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FNA | Family List | FNA Vol. 19, 20 and 21 | Asteraceae | Agoseris

4. Agoseris monticola Greene, Pittonia. 4: 37. 1899.

Sierra Nevada agoseris

Agoseris covillei Greene; A. decumbens Greene; A. glauca (Pursh) Rafinesque var. monticola (Greene) Q. Jones

Stems 0. Leaves mostly decumbent to prostrate; petioles rarely purplish, margins not ciliate; blades oblanceolate to spatulate, 2–10(–14) cm, margins usually dentate to lobed or laciniately pinnatifid, rarely entire, lobes 2–3 pairs, linear to oblanceolate, proximal lobes often retrorse, distal often antrorse, lobules often present, faces mostly puberulent to villous, sometimes glabrous and glaucous. Peduncles not elongating after flowering, 2–25 cm in fruit, basally lanate, apically stipitate-glandular. Involucres obconic to campanulate, 1–2 cm in fruit. Phyllaries in 2–4(–6) series, usually rosy purple, rarely green, sometimes spotted, often with a purple-black midstripes, unequal, faces ± hairy, stipitate-glandular; outer usually erect, sometimes spreading apically, adaxially glabrous; inner erect, not elongating after flowering. Receptacles epaleate, rarely paleate (outer florets only). Florets 10–40; corollas yellow, tubes 4–10 mm, ligules 5–11 × 2–4 mm; anthers 3–5 mm. Cypselae 6–10 mm; bodies fusiform, 6–9 mm, beaks 1–3 mm, lengths to 1/2 times bodies; ribs ridged to flattened, straight; pappus bristles in 2 series, 8–11 mm. 2n = 18, 36.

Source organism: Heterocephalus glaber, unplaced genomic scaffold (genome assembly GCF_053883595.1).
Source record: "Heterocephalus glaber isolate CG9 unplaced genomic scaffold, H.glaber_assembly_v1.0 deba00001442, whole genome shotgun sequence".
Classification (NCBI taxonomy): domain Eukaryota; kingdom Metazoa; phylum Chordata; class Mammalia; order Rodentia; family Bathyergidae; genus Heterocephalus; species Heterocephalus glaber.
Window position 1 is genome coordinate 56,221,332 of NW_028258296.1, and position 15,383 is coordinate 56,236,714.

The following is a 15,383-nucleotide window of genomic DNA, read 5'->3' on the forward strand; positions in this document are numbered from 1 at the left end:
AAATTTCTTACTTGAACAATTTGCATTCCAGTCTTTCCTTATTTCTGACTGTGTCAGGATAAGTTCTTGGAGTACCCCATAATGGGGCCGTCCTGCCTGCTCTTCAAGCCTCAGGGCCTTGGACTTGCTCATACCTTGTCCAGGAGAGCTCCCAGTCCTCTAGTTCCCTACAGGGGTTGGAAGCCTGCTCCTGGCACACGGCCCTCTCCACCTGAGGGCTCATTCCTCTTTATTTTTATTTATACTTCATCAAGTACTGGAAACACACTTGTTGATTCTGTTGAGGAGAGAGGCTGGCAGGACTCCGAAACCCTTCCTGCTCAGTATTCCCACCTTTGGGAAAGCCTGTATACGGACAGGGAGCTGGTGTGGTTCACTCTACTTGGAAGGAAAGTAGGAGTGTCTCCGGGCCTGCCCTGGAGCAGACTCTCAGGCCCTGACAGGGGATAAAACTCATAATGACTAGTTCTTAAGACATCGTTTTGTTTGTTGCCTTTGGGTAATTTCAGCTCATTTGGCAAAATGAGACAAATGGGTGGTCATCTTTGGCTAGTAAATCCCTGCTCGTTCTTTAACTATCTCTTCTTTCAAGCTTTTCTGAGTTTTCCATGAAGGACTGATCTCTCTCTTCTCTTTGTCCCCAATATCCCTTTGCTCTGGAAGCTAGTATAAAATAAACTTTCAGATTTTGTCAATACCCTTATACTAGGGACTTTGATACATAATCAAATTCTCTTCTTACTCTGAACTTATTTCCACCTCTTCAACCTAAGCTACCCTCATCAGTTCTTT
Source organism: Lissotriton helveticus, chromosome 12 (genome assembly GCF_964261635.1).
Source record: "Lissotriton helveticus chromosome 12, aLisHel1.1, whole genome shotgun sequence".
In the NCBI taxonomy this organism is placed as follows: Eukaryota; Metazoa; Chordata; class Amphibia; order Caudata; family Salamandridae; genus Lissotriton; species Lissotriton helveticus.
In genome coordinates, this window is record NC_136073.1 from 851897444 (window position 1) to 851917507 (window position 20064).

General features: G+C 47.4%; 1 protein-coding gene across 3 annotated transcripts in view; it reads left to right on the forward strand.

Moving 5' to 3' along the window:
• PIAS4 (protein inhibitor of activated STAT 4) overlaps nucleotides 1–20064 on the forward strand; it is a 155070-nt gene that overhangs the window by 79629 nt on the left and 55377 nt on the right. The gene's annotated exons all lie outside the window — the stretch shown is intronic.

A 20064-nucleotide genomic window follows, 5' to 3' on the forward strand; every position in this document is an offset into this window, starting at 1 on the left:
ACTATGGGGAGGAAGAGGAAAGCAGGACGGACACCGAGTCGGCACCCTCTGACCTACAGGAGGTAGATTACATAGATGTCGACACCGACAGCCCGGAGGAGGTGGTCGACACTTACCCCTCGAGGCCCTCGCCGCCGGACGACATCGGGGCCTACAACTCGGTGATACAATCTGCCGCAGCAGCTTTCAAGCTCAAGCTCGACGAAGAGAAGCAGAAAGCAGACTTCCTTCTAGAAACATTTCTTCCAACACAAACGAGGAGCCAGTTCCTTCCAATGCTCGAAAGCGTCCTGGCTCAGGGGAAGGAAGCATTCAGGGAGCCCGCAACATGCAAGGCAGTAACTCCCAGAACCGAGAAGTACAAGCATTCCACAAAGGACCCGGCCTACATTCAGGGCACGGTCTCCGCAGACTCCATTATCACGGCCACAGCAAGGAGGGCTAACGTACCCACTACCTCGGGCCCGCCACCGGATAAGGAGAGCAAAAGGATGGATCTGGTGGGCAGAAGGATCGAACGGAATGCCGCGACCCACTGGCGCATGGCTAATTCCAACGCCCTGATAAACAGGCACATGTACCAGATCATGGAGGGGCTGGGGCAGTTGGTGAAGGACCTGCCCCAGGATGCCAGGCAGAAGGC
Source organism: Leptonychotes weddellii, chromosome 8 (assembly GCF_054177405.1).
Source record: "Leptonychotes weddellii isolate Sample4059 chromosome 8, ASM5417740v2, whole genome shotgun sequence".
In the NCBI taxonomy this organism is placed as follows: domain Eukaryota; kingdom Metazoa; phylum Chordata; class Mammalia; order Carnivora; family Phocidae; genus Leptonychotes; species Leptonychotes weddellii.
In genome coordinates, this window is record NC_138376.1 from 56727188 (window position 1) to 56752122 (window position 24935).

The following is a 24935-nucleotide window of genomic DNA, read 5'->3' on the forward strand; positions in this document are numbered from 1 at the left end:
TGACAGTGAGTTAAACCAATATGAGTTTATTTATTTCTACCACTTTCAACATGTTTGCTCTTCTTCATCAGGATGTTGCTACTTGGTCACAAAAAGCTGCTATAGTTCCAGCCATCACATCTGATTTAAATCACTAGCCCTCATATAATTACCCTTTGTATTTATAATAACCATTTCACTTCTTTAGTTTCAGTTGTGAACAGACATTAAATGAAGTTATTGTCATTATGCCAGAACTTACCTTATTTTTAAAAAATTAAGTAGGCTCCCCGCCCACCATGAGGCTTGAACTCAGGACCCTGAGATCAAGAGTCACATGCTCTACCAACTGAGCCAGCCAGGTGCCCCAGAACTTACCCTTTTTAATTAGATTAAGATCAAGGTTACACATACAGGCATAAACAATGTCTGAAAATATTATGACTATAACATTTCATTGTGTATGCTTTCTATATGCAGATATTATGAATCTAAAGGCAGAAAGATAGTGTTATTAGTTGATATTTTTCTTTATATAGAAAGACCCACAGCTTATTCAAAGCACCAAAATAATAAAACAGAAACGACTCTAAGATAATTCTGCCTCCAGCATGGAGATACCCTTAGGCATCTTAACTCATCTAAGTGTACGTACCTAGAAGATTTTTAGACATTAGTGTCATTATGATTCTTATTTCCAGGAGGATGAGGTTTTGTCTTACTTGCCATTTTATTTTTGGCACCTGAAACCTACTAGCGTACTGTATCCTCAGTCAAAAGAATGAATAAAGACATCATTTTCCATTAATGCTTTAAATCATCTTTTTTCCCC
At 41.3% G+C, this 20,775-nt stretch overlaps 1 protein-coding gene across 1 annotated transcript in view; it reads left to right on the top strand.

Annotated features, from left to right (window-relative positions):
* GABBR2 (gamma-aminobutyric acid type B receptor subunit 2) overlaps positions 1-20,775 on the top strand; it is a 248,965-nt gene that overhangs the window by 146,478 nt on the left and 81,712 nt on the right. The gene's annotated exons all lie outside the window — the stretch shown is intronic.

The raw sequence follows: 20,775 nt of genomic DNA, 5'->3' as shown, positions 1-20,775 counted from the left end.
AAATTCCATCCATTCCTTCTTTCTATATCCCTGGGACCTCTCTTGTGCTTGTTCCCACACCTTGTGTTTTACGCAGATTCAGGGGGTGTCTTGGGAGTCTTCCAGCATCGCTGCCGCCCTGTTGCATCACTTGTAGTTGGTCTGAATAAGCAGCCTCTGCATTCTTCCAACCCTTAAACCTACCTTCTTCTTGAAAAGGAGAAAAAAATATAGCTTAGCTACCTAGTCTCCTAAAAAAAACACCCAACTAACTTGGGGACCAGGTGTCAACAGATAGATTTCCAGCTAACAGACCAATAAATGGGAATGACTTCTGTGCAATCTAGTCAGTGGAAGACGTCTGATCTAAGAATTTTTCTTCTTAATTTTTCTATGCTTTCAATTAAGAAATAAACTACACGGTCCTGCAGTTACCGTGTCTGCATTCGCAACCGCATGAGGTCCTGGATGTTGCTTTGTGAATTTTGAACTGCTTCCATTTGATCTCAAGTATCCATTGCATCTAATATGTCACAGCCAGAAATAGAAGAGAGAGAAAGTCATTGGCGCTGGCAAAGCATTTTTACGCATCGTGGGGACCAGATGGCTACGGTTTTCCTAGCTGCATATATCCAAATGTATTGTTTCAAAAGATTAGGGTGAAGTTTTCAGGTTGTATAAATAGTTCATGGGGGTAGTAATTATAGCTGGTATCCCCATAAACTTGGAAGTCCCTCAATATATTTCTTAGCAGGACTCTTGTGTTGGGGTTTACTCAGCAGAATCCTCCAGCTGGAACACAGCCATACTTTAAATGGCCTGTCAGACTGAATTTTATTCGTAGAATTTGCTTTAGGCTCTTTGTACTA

Flowering Jul–Aug. Mesic subalpine meadows and forests to alpine tundra and rocky slopes, volcanic or pyroclastic soils; 2000–3500 m; Calif., Nev., Oreg., Wash.

Agoseris monticola occurs mainly in the Sierra Nevada and sporadically eastward in the Great Basin (Jarbridge and Ruby Mountains) and northward to the Cascade Range and Blue Mountains of Oregon. It appears to be allied with A. glauca and has been treated as a variety of the latter. Ecologically, it approaches A. glauca var. dasycephala; the two are morphologically and geographically separate from each other. Intermediates between A. monticola and A. aurantiaca, A. glauca, and A. parviflora are known.


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